There are plenty of conspiracy theories knocking about with some rather disturbing and others damaging.

But there are also those that are just plain daft. And one such theory is explored in a podcast released earlier this year by Irish comedian Joanne McNally.

The theory goes that Canadian punk pop singer Avril Lavigne had either died or gone to ground following the released of her first album ‘Let Go’ in 2002 and before the release of her second album ‘Under My Skin’ in 2004.

There was speculation her image had drastically changed and even her voice was different with claims she had been replaced by a lookalike called Melissa Vandella.

In her podcast ‘Who Replaced Avril Lavigne?’, McNally takes a playful look at the theory and tells the listener she has been obsessed with the theory for some time.

In the first episode she even says: ‘I think this story could be true, I want it to be true.’

This is technically a mockuseries but it is pretty subtle and McNally does take a pretty serious look at what evidence people are basing this bizarre theory on.

In the first episode, she looks into Avril’s dramatic image change, her apparent change of voice and even her handwriting which has also apparently changed to something more ‘girly’.

McNally admits the extent of her ‘research’ has come from hours trawling through TikTok.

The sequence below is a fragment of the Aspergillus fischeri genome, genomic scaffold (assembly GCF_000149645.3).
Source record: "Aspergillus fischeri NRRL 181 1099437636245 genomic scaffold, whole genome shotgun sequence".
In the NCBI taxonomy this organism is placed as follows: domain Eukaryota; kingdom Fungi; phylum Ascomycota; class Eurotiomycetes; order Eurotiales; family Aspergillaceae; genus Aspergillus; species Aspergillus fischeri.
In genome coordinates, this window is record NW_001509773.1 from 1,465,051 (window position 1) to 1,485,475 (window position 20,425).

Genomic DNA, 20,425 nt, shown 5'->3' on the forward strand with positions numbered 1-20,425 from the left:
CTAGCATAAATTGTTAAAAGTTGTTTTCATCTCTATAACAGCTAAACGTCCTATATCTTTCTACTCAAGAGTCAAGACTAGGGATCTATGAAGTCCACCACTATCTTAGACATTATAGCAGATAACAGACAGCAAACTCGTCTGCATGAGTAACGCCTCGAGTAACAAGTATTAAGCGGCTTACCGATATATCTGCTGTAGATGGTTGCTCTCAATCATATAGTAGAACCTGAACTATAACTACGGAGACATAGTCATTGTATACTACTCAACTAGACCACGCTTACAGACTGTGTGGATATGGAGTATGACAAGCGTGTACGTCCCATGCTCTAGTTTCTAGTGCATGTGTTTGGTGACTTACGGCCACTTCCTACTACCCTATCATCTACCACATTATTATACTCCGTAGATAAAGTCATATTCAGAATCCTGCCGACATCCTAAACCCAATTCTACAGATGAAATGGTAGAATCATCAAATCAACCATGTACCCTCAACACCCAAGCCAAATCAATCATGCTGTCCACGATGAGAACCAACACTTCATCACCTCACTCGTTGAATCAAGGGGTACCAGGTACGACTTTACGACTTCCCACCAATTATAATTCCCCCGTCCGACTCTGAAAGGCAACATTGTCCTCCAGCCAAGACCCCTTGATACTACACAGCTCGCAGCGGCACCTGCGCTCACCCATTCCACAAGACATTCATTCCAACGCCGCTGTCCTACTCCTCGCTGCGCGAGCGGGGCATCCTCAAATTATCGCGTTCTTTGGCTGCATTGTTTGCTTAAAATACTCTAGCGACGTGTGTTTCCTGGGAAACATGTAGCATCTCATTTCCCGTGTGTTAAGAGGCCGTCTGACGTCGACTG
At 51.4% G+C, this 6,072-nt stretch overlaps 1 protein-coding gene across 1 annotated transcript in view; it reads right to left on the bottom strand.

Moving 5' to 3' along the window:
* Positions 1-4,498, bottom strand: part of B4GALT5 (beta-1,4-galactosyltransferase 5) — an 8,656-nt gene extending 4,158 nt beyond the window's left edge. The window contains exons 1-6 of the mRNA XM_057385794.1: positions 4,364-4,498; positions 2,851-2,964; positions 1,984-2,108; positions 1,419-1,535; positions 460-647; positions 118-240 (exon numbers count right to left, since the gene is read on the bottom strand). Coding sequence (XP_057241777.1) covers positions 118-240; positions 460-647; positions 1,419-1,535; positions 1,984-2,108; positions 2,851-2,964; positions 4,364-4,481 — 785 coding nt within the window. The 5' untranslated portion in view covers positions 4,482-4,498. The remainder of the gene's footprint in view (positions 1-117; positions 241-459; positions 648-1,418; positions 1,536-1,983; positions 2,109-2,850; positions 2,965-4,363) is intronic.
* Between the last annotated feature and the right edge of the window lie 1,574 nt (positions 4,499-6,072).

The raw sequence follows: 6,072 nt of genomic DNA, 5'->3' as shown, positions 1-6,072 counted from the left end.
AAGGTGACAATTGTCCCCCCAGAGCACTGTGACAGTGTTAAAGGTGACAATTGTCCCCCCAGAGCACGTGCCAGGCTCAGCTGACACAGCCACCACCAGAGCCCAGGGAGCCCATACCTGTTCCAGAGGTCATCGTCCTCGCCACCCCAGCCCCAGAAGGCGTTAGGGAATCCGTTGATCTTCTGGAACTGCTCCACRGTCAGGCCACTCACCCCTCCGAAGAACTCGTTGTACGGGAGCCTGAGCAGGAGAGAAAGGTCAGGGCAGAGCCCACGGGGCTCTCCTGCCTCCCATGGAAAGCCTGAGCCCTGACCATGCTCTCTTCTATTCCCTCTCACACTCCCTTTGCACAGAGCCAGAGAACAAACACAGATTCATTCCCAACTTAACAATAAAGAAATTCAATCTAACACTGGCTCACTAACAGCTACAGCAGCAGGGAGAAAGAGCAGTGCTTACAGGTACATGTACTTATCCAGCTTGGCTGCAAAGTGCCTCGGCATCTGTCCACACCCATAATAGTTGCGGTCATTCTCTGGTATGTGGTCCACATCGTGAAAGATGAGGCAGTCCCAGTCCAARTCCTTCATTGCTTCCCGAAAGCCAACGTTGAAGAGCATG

But she does hang out with some Avril Lavigne fans before a concert in London and gets their take on the theory which is largely dismissed out of hand unsurprisingly.

She drafts in some fellow podcasters to look over the evidence. There is not much hard evidence to be fair.

She and fellow Irish comedian Gearoid Farrelly examine the reasons why the conspiracy theory has grown legs. They speculate Avril does look different post 2003 with Farrelly suggesting her eye and face shape has changed.

There is even speculation she shrank by an inch. There is also a photo which shows the word Melissa written on her hand.

McNally went on to try and get a word with Avril Lavigne but was given an emphatic rebuff from her representatives – not that her attempts were particularly subtle or serious for that matter.

She ends the first episode heading off to Canada to unearth Avril’s ‘origin story’.

This is a quirky podcast which appears a serious investigation initially but you quickly realise this is a comedy podcast rather than a serious piece of investigative journalism.

It is fun and fascinating and I will be listening to the other episodes to see what other rabbit holes McNally goes down even though we know she is not going to prove the Canadian superstar was ever replaced.

No surprise to hear some hardcore fans of Avril Lavigne have hit back at McNally and missed the point of the podcast.

In response, McNally said: ‘It’s so funny when her die-hard fans come in at me. They’re like: “See? Look! It’s really her,” and I’m like: “I… you don’t need to convince me.”’

‘There’s no one in the world thinks Avril Lavigne is actually replaced by somebody else except for maybe three flat-earthers. It’s just a bit of craic. I can’t imagine she’s that worked up about it. Just a bit of craic.’

The six-part series is available on BBC Sounds with each episode roughly 30-40 minutes long.